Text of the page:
|Canon 5DS« »||Rec||83/100||4.5/5||5/5||4.5/5||Feb 2015||3,699||Canon 5DS|
|Canon 5DS R« »||Rec||83/100||5/5||5/5||4.5/5||Feb 2015||3,699||Canon 5DS R|
|Fujifilm X-T3« »||HiRec||88/100||5/5||-||5/5||Sep 2018||1,499||Fujifilm X-T3|
|Fujifilm X100F« »||Rec||83/100||4.5/5||-||4.5/5||Jan 2017||1,299||Fujifilm X100F|
|Leica Q Typ 116« »||-||80/100||4.5/5||-||4.5/5||Jun 2015||4,249||Leica Q Typ 116|
|Nikon D7500« »||HiRec||86/100||5/5||4.5/5||4.5/5||Apr 2017||1,299||Nikon D7500|
|Sony A6300« »||Rec||85/100||5/5||5/5||5/5||Feb 2016||999||-||Sony A6300|
|Sony A6500« »||HiRec||85/100||4.5/5||5/5||4.5/5||Oct 2016||1,399||Sony A6500|
|Sony RX10 III« »||Rec||84/100||4.5/5||4.5/5||4.5/5||Mar 2016||1,499||Sony RX10 III|
|Sony RX1R« »||-||-||4/5||rev||4.5/5||Jun 2013||2,799||-||Sony RX1R|
|Sony RX1« »||-||79/100||4/5||4.5/5||4.5/5||Sep 2012||2,799||-||Sony RX1|
The above review scores should be interpreted with care, though. The assessments were made in relation to similar cameras of the same technological generation. Thus, a score needs to be put into the context of the launch date and the launch price of the camera, and comparisons of ratings among very different cameras or across long time periods have little meaning. Also, kindly note that some of the listed sites have over time developped their review approaches and their reporting style.
Other camera comparisons
Did this review help to inform your camera decision process? In case you would like to check on the differences and similarities of other camera models, just make your choice using the following search menu. There is also a set of direct links to comparison reviews that other users of the CAM-parator app explored.
- Canon 77D vs Fujifilm X-E1
- Canon SX730 vs Panasonic TZ90
- Canon XS vs Olympus E-450
- Fujifilm X20 vs Panasonic GX85
- Nikon D1 vs Pentax K-1 II
- Nikon D5300 vs Fujifilm X-T2
- Nikon D5600 vs Fujifilm X100T
- Olympus E-M1 II vs Nikon D7200
- Panasonic G6 vs Fujifilm X-H1
- Panasonic LX100 vs Fujifilm X-E1
- Sony A58 vs Sony A5000
- Zeiss ZX1 vs Sony A6300
Specifications: Canon G1 X Mark III vs Sony RX1R II
|Camera Model||Canon G1 X Mark III||Sony RX1R II|
|Camera Type||Fixed lens compact camera||Fixed lens compact camera|
|Camera Lens||24-72mm f/2.8-5.6||35mm f/2.0|
|Launch Date||October 2017||October 2015|
|Launch Price||USD 1299||USD 3299|
|Sensor Format||APS-C Sensor||Full Frame Sensor|
|Sensor Size||22.3 x 14.9 mm||35.8 x 14.9 mm|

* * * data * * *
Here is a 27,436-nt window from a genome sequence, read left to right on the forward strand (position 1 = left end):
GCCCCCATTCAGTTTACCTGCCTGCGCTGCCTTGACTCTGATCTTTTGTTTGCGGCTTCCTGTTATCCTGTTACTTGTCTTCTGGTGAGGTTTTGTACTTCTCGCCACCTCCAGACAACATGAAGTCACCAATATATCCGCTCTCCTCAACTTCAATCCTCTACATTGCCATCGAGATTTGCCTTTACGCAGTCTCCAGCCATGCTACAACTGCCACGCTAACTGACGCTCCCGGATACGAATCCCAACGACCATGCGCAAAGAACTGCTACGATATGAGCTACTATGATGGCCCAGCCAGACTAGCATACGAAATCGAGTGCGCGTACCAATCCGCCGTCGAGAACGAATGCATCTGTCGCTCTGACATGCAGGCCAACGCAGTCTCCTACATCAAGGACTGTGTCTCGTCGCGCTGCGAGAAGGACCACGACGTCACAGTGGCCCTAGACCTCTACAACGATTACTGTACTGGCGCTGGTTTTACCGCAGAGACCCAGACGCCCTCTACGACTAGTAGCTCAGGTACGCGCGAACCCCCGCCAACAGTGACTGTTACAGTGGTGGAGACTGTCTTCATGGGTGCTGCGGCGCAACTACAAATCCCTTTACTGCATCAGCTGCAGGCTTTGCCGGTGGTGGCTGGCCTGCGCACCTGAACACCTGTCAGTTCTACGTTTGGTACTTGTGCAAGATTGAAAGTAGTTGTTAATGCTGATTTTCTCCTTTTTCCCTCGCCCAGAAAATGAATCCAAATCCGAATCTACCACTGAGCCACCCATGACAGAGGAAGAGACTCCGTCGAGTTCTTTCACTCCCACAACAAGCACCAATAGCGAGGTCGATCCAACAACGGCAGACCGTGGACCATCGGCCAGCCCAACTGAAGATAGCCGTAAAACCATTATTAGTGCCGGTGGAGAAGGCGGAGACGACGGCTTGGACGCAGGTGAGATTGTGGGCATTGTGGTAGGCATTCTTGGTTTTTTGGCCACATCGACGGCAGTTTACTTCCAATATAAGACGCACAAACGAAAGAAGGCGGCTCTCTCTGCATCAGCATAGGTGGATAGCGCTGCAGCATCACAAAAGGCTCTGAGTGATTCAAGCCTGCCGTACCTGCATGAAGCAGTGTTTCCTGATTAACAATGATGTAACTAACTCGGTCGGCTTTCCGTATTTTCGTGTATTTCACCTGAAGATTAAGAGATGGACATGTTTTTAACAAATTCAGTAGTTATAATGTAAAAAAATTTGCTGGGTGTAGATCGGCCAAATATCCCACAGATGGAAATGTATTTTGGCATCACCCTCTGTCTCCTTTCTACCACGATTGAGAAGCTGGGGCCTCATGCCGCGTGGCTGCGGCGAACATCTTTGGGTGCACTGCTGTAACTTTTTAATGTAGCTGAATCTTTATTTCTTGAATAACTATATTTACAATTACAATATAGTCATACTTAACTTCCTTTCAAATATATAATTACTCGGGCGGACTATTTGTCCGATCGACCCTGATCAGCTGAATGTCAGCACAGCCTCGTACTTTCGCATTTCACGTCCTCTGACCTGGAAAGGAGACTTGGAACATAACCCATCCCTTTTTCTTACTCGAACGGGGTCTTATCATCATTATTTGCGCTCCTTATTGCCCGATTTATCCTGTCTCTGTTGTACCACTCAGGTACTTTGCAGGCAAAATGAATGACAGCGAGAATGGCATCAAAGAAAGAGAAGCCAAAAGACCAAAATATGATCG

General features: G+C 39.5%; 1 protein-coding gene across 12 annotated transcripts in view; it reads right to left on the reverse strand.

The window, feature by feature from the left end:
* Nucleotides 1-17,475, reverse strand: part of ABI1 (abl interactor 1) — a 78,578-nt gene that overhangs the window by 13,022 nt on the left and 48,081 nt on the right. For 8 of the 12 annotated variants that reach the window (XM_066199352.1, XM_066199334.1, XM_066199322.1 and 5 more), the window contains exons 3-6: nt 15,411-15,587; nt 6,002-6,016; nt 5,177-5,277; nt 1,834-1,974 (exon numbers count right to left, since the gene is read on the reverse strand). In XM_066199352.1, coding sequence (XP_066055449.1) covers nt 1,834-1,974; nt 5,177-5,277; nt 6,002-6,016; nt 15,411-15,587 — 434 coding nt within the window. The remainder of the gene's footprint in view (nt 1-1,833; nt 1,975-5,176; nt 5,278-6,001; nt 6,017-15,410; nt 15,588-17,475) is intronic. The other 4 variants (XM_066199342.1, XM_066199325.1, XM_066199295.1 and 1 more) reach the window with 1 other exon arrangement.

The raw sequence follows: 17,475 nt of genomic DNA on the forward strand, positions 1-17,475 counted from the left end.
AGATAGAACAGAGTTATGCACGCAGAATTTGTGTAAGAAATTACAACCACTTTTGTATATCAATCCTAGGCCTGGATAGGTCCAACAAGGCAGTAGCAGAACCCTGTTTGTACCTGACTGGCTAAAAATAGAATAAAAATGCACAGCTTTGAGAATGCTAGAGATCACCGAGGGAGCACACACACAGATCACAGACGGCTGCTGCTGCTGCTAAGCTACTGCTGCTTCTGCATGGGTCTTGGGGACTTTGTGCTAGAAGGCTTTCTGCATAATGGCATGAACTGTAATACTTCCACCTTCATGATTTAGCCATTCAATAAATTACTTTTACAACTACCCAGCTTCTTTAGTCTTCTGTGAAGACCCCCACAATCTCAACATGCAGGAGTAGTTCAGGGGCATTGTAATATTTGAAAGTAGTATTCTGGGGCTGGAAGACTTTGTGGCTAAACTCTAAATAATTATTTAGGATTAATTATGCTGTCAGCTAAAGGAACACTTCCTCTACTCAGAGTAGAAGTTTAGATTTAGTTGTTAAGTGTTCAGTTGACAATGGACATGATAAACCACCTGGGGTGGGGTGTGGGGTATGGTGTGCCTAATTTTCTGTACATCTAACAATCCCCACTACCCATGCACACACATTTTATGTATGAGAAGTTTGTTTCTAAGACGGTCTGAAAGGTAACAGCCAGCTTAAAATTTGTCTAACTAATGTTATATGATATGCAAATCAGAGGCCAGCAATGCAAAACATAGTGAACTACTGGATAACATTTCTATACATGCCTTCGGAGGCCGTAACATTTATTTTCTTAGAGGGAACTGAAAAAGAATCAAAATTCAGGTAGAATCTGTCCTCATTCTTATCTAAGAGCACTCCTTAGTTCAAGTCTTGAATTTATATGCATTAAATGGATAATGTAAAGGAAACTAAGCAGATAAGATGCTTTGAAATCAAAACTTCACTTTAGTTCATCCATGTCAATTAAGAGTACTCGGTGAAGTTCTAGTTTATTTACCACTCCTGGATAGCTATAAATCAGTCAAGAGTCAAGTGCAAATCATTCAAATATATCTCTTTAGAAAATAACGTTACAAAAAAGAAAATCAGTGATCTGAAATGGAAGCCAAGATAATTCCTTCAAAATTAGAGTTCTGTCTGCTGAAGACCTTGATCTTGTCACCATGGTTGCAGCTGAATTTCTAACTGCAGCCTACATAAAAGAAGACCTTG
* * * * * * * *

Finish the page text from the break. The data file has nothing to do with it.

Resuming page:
|Sensor Area||332.27 mm2||855.62 mm2|
|Sensor Diagonal||26.8 mm||43 mm|
|Sensor Resolution||24 Megapixels||42.2 Megapixels|
|Image Resolution||6000 x 4000 pixels||7952 x 5304 pixels|
|Pixel Pitch||3.72 μm||4.50 μm|
|Pixel Density||7.22 MP/cm2||4.93 MP/cm2|
|Movie Capability||1080/60p Video||1080/60p Video|
|ISO Setting||100-25600 ISO||100-25600 ISO|
|ISO Boost||no Enhancement||50-102400 ISO|
|Image Processor||DIGIC 7||BIONZ X|
|Viewfinder Type||Electronic viewfinder||Electronic viewfinder|
|Viewfinder Resolution||2360k dots||2360k dots|
|Rear LCD Size||3.0 inch||3.0 inch|
|LCD Resolution||1040k dots||1229k dots|
|LCD Attachment||Swivel screen||Tilting screen|
|Touch Input||Touchscreen||no Touchscreen|
|Maximum Shutter Speed||1/2000s||1/4000s|
|Continuous Shooting||9 shutter flaps/s||5 shutter flaps/s|
|Fill Flash||Build-in Flash||no On-Board Flash|
|Storage Medium||SDXC cards||MS or SDXC cards|
|USB Connector||USB 2.0||USB 2.0|
|HDMI Port||micro HDMI||micro HDMI|
|Microphone Port||no MIC socket||External MIC port|
|Wifi Support||Wifi built-in||Wifi built-in|
|Near-Field Communication||NFC built-in||NFC built-in|
|Bluetooth Support||Bluetooth built-in||no Bluetooth|
|Environmental Sealing||Weathersealed body||Not weather sealed|
|Battery Type||NB-13L power pack||NP-BX1 power pack|
|Battery Life (CIPA)||200 shots per charge||220 shots per charge|
115 x 78 x 51 mm
(4.5 x 3.1 x 2.0 in)
113 x 65 x 72 mm
(4.4 x 2.6 x 2.8 in)
|Camera Weight||399 g (14.1 oz)||507 g (17.9 oz)|
Did you notice an error on this page? If so, please get in touch, so that we can correct the information.